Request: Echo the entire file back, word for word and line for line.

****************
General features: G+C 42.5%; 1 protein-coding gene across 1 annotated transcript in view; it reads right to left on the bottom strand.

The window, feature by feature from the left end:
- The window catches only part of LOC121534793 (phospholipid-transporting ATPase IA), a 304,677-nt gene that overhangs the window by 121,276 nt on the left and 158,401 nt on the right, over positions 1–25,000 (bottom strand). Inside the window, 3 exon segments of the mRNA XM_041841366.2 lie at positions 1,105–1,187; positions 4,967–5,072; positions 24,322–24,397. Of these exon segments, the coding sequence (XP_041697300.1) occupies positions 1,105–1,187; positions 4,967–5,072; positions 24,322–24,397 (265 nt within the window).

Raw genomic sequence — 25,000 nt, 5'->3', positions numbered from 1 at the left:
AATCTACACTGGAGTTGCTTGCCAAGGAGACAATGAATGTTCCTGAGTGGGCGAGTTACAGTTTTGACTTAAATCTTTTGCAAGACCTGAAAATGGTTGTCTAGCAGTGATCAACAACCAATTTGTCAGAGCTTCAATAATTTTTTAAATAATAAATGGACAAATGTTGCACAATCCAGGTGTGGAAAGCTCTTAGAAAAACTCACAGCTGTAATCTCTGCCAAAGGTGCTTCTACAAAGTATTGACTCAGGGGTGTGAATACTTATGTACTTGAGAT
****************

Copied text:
General features: G+C 42.5%; 1 protein-coding gene across 1 annotated transcript in view; it reads right to left on the bottom strand.

The window, feature by feature from the left end:
- The window catches only part of LOC121534793 (phospholipid-transporting ATPase IA), a 304,677-nt gene that overhangs the window by 121,276 nt on the left and 158,401 nt on the right, over positions 1–25,000 (bottom strand). Inside the window, 3 exon segments of the mRNA XM_041841366.2 lie at positions 1,105–1,187; positions 4,967–5,072; positions 24,322–24,397. Of these exon segments, the coding sequence (XP_041697300.1) occupies positions 1,105–1,187; positions 4,967–5,072; positions 24,322–24,397 (265 nt within the window).

Raw genomic sequence — 25,000 nt, 5'->3', positions numbered from 1 at the left:
AATCTACACTGGAGTTGCTTGCCAAGGAGACAATGAATGTTCCTGAGTGGGCGAGTTACAGTTTTGACTTAAATCTTTTGCAAGACCTGAAAATGGTTGTCTAGCAGTGATCAACAACCAATTTGTCAGAGCTTCAATAATTTTTTAAATAATAAATGGACAAATGTTGCACAATCCAGGTGTGGAAAGCTCTTAGAAAAACTCACAGCTGTAATCTCTGCCAAAGGTGCTTCTACAAAGTATTGACTCAGGGGTGTGAATACTTATGTACTTGAGAT